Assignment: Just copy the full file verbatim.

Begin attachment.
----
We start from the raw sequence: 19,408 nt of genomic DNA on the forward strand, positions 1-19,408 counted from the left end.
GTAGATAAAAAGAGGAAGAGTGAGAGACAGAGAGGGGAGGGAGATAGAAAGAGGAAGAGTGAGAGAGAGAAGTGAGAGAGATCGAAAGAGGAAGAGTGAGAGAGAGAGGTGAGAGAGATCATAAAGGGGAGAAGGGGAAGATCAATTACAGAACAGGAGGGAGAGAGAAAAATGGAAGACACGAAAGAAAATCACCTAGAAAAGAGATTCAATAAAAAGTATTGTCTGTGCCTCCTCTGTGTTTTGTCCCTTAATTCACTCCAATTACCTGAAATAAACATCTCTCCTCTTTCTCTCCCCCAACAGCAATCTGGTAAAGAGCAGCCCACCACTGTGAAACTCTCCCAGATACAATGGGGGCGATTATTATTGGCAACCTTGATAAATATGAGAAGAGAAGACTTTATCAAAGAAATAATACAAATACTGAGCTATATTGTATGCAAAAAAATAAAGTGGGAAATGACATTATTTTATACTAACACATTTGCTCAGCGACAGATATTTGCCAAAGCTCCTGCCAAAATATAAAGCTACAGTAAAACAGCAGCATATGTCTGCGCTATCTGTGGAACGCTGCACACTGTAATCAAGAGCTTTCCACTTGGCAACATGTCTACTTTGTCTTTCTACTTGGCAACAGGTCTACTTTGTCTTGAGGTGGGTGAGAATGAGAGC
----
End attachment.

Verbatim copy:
We start from the raw sequence: 19,408 nt of genomic DNA on the forward strand, positions 1-19,408 counted from the left end.
GTAGATAAAAAGAGGAAGAGTGAGAGACAGAGAGGGGAGGGAGATAGAAAGAGGAAGAGTGAGAGAGAGAAGTGAGAGAGATCGAAAGAGGAAGAGTGAGAGAGAGAGGTGAGAGAGATCATAAAGGGGAGAAGGGGAAGATCAATTACAGAACAGGAGGGAGAGAGAAAAATGGAAGACACGAAAGAAAATCACCTAGAAAAGAGATTCAATAAAAAGTATTGTCTGTGCCTCCTCTGTGTTTTGTCCCTTAATTCACTCCAATTACCTGAAATAAACATCTCTCCTCTTTCTCTCCCCCAACAGCAATCTGGTAAAGAGCAGCCCACCACTGTGAAACTCTCCCAGATACAATGGGGGCGATTATTATTGGCAACCTTGATAAATATGAGAAGAGAAGACTTTATCAAAGAAATAATACAAATACTGAGCTATATTGTATGCAAAAAAATAAAGTGGGAAATGACATTATTTTATACTAACACATTTGCTCAGCGACAGATATTTGCCAAAGCTCCTGCCAAAATATAAAGCTACAGTAAAACAGCAGCATATGTCTGCGCTATCTGTGGAACGCTGCACACTGTAATCAAGAGCTTTCCACTTGGCAACATGTCTACTTTGTCTTTCTACTTGGCAACAGGTCTACTTTGTCTTGAGGTGGGTGAGAATGAGAGC